States Ranked Based on Patriotism

July 1st 2016

Kyle Jaeger

It's pretty much impossible to define or quantify patriotism because the word means different things to different people. Still, this new study from WalletHub makes a valiant effort, ranking each state's patriotism based on its civic and military engagement.

WalletHub determined how patriotic each state was by measuring 12 metrics, including the percentage of residents who are enlisted in the military, the number of veterans and Peace Corps volunteers, and the voter turnout rate. The site relied on data from sources such as the U.S. Census Bureau, the Department of Veterans Affairs, and the Defense Department.

Here's WalletHub's map of the most and least patriotic states in America.

patriot map

Virginia came out on top. New Jersey proved least patriotic. And Southern states consistently ranked higher on the patriotism scale, largely because these states have the highest levels of military engagement. (Military enlistment rates accounted for 25 percent of the overall ranking.)

"[Few] states score high on both measures," The Washington Post reported. "Red states tend to score higher on military engagement, while blue states tend to score a little higher on civic engagement. Minnesota, for example, ranks first on voter turnout but 48th on military enlistments. Alaska ranks second on military enlistments but 49th on voter turnout."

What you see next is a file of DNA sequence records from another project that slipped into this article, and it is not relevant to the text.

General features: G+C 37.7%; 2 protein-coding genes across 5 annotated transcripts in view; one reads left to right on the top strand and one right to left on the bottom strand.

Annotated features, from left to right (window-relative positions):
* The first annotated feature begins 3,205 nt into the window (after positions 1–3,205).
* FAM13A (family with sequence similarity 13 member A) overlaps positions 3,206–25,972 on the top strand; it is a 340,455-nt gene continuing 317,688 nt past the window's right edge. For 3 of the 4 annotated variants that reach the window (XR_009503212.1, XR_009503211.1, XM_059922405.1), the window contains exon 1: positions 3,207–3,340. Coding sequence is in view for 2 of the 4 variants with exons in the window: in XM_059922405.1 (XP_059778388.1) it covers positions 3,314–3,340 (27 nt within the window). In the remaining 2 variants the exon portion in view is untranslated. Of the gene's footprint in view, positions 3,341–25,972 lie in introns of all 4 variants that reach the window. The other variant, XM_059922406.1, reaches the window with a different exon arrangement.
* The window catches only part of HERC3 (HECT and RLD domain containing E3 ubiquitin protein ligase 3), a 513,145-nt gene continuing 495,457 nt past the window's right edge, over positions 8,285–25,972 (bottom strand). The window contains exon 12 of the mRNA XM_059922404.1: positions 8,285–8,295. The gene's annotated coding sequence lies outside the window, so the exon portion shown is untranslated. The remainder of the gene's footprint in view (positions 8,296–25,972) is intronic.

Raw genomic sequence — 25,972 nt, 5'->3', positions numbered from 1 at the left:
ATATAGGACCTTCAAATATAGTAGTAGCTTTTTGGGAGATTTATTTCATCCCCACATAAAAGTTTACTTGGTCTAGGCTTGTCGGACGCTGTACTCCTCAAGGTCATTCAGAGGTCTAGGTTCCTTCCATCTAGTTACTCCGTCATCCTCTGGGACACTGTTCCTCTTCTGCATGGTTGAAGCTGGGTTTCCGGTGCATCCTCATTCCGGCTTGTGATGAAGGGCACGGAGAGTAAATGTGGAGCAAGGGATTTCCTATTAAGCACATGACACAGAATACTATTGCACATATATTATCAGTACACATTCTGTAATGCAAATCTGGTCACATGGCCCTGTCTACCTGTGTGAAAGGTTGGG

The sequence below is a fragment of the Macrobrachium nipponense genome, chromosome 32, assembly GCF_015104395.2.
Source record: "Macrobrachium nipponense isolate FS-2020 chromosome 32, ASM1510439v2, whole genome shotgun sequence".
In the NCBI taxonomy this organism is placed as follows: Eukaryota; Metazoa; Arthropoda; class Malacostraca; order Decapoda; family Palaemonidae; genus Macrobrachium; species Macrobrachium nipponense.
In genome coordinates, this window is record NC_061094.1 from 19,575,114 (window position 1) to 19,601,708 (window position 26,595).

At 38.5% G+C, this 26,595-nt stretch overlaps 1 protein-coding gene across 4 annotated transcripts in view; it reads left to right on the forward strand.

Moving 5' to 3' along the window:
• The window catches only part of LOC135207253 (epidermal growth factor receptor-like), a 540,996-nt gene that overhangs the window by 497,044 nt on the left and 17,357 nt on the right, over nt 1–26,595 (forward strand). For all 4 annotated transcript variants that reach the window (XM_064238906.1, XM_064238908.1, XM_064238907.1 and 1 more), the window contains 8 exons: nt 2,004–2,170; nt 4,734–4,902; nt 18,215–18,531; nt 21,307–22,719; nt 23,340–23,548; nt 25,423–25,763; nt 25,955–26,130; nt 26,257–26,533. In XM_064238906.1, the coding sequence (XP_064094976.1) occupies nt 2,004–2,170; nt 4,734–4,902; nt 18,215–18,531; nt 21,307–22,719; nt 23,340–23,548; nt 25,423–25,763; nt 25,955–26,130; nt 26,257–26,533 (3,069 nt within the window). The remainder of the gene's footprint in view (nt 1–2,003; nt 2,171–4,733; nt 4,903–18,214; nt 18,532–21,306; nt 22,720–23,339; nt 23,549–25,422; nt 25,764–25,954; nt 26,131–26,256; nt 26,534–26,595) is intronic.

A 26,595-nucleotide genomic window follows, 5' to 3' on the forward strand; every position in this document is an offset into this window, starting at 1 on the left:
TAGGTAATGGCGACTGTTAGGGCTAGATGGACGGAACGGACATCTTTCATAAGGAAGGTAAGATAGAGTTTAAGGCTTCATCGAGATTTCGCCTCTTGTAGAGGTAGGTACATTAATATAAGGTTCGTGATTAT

Here are the five most patriotic states.

1. Virginia

2. Alaska

3. South Carolina

4. Colorado

5. Georgia

And here are the five least patriotic states. 

46. Illinois

47. Rhode Island

48. New York

49. Connecticut

50. New Jersey

Let's get philosophical here. What is patriotism, really? It's a subjective question that requires a leap of faith when it comes to quantifying it on a state-by-state level. If you ask Americans whether they feel patriotic, however, you get some interesting results. The Pew Research Center did this in 2011 and discovered a generational "patriotism gap."

"When Americans were asked if they think the United States is the greatest country in the world, there were sharp differences in the responses across generations," Pew reported. "In total, 48 percent of Americans believe the United States is the greatest country in the world, and 42 percent believe it is one of the greatest countries in the world, but a significant portion of the Millennial generation responded differently."


That's right. Millennials are significantly less likely to declare that the U.S. is the "greatest country in the world." Only 32 percent of Millennials surveyed in 2011 agreed with that statement, compared to 50 percent of baby boomers and 64 percent of those in the so-called Silent Generation. Asked whether they felt "very patriotic," only 70 percent of Millennials said "yes." (The average was 85 percent across the generational spectrum.) 


RELATED: Why Your American Flag Might Be Less Patriotic Than You Think